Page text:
[rspec-users] RSpec 2 view example: render_template
win at wincent.com
Sun Jun 20 15:08:43 EDT 2010
El 20/06/2010, a las 19:59, David Chelimsky escribió:
> On Jun 20, 2010, at 10:34 AM, Wincent Colaiuta wrote:
>> El 20/06/2010, a las 15:09, David Chelimsky escribió:
>>> On Jun 20, 2010, at 8:06 AM, David Chelimsky wrote:
>>>> On Jun 20, 2010, at 8:03 AM, David Chelimsky wrote:
>>>>> On Jun 20, 2010, at 7:30 AM, Michael Schuerig wrote:
>>>>>> On http://github.com/rspec/rspec-rails under "View specs" there's an
>>>>>> describe "events/index.html.erb" do
>>>>>> it "renders _event partial for each event" do
>>>>>> assign(:events, [stub_model(Event), stub_model(Event)])
>>>>>> view.should render_template(:partial => "_event", :count => 2)
>>>>>> Is this indeed correct? From the outset, it looks wrong because it sets
>>>>>> an expectation (view.should ...) after the call to render.
>>>> Yeah - I see that this is confusing. Maybe we should change that to view.should have_rendered("..."). If so, we should also change response.should render_tempate("...") and response.should redirect_to("....") in controller specs.
>>> I'm also toying with an idea that would allow you to set an expectation before and have it evaluate at the end. Kind of like message expectations from the outside, but the underlying implementation would be different.
>> Was going to suggest exactly that.
>> Although the implementation would be different from normal message expectations, I wonder if it could be built on top of them.
> That's the idea. I'm working on a pub/sub API for events like example_started, example_initialized, example_executed, example_finished (do those names make sense to you?). You can see that work on the events branch of rspec-core: http://github.com/rspec/rspec-core/tree/events. Please feel free to provide any feedback on the direction - just note that it is preliminary and incomplete :)
> I'm pretty sure I'll be able to use that to write matchers that pause evaluation until they receive the example_executed message.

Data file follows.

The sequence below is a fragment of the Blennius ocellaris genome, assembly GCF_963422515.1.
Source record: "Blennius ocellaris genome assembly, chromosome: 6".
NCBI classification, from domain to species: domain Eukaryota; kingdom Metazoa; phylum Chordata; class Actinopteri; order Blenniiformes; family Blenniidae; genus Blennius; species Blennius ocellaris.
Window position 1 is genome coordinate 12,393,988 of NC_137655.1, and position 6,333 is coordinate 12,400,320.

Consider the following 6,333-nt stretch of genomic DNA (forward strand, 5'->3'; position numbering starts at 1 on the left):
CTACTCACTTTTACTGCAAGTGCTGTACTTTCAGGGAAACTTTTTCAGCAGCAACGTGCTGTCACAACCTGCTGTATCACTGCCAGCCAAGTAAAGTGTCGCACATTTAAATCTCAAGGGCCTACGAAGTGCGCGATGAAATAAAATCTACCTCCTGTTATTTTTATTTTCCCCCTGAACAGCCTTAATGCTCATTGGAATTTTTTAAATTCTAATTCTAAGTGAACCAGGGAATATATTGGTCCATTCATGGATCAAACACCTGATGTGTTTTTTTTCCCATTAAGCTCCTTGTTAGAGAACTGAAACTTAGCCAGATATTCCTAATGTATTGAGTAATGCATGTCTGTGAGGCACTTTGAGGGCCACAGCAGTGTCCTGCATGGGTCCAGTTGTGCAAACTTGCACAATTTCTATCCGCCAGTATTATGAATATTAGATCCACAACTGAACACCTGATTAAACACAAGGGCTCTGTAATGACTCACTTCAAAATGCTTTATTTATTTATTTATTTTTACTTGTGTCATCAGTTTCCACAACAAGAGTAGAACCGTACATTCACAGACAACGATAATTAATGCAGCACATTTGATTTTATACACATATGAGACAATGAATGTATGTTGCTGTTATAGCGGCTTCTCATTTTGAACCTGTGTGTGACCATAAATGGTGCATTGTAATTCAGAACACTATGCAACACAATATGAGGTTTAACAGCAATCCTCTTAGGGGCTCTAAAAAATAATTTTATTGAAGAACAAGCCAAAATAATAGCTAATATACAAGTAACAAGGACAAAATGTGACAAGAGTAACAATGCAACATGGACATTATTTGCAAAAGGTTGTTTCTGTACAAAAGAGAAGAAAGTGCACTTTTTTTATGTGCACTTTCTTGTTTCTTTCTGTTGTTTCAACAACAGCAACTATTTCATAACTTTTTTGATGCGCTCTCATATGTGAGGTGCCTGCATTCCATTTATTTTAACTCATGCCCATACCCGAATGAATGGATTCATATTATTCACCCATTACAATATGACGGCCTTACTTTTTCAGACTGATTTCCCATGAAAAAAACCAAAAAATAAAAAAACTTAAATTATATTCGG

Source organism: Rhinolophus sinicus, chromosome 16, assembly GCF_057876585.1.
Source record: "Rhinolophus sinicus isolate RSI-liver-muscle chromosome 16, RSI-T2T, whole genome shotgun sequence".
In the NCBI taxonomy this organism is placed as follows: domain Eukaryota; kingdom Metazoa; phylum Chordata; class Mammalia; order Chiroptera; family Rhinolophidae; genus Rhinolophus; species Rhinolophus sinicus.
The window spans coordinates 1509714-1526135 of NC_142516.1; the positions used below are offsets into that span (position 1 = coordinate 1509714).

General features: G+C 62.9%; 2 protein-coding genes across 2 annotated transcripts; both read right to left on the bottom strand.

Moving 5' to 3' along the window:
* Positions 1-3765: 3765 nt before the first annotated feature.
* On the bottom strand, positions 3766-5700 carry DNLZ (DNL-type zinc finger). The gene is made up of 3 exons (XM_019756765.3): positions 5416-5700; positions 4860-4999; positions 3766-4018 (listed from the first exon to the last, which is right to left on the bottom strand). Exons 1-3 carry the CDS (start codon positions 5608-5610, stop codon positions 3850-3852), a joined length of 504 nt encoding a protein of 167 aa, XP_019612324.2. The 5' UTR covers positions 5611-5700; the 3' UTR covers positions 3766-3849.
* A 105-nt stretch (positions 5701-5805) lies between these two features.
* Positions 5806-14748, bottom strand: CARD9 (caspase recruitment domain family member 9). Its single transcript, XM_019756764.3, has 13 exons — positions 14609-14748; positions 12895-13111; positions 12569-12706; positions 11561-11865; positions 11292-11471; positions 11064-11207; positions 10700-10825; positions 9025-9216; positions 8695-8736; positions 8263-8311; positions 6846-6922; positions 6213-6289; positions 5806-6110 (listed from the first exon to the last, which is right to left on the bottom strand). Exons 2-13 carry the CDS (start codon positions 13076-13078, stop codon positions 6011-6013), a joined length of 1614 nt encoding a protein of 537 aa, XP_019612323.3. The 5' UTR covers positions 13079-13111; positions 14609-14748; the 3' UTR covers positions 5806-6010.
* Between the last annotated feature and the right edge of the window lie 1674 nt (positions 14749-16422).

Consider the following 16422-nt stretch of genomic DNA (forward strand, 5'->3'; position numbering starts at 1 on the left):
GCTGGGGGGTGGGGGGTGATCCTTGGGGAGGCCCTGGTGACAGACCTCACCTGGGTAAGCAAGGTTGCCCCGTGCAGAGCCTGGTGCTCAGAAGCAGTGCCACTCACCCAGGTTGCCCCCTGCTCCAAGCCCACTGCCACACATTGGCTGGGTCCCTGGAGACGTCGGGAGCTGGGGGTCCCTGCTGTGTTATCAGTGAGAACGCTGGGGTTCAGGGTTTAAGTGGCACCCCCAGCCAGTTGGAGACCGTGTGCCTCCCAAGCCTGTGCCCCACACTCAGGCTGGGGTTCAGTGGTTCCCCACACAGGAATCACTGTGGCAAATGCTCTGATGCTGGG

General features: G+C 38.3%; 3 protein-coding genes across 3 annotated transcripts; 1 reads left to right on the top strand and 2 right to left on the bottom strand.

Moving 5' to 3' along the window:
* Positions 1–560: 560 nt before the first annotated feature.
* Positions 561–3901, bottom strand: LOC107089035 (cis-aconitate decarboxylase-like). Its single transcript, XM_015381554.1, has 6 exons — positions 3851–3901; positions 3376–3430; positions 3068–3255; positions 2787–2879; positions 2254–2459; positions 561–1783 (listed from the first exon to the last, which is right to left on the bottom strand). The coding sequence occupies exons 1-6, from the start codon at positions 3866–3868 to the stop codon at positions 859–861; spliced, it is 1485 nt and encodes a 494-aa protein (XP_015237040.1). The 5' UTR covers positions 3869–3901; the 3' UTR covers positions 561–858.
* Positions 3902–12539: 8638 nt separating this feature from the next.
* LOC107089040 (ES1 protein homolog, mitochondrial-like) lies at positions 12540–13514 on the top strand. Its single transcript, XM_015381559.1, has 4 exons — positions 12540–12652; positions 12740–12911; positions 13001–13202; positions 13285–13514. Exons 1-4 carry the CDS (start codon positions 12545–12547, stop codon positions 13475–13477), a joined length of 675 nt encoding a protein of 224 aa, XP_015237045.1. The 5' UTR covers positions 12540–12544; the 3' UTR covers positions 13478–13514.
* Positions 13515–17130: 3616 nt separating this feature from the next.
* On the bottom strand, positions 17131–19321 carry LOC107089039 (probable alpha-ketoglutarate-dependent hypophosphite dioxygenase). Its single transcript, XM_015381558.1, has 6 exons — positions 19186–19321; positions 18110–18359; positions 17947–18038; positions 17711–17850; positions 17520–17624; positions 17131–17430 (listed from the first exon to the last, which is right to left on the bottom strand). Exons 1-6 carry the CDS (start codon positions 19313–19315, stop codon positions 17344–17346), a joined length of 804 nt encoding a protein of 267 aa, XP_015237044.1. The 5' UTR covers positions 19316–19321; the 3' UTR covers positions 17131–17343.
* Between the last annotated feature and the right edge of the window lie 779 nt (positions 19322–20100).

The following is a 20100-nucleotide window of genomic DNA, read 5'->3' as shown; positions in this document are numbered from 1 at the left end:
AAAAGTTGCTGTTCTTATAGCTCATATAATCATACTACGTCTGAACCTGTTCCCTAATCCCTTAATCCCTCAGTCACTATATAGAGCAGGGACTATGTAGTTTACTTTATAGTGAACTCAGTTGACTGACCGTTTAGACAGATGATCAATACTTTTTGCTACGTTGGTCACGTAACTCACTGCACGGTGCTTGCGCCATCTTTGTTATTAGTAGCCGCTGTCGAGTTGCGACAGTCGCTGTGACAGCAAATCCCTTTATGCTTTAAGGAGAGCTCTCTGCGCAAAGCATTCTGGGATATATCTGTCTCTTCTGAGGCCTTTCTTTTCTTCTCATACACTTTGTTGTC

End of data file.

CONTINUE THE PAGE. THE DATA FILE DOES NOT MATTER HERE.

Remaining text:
>>> Not sure if it would work, and I'm not sure if it would help (might just make things more confusing). WDYT?
>> I'm not sure either, but I suspect it would be more consistent with the way we set up our other expectations.
>> ie. - when we are testing interactions, we usually use message expectations that are set up beforehand
>> - when we are testing state, we perform some action and then inspect the state (usually expressed using present tense eg. "should be")
>> The "should have_rendered" (past tense) idea doesn't really fit in, with those two styles either conceptually or grammatically.
> This is an odd bird because it's delegating to a rails method named assert_template, which is intended to be evaluated after the action. The underlying implementation looks at a hash that AC::TestCase::Behavior builds up during the test, so it's not quite a message expectation (verifying upon receipt of the message). So I think have_rendered is more accurate, but you have to understand the implementation to understand that :)
Yes, and being an implementation detail, you shouldn't really be worrying about whether the "language" used by RSpec is "true" to the underlying mechanism or not. I think it's more important for you to design your language first, keeping it consistent with the philosophy behind the design of the rest of RSpec (a philosophy which you probably know better than anyone).
> The other thing is that message expectations on real objects don't typically invoke the expected methods. In this case, the partial is actually being rendered, so putting "view.should render_template('...')" before the action could be confusing.
> One thought is to add a custom resolver that finds the first requested template for real, but then stubs out the remaining templates (a la the NullResolver used in controller specs). That would make controller specs and view specs work the same way, maybe with a render_partials method in view specs to tell it to render the partials (like render_views in view specs).
> An alternative would be to make the "view.should render_template" stub out the suggested template if called before the action? Then it would work a lot more like real message expectations.
I don't know enough about this to speak with much authority, but from my fairly ignorant perspective as a mere "consumer" of the Rails and testing machinery, that last option you suggest immediately sounds like the simplest one, and in general I think simple solutions often end up being the best ones (or at least the ones worth investigating first)...
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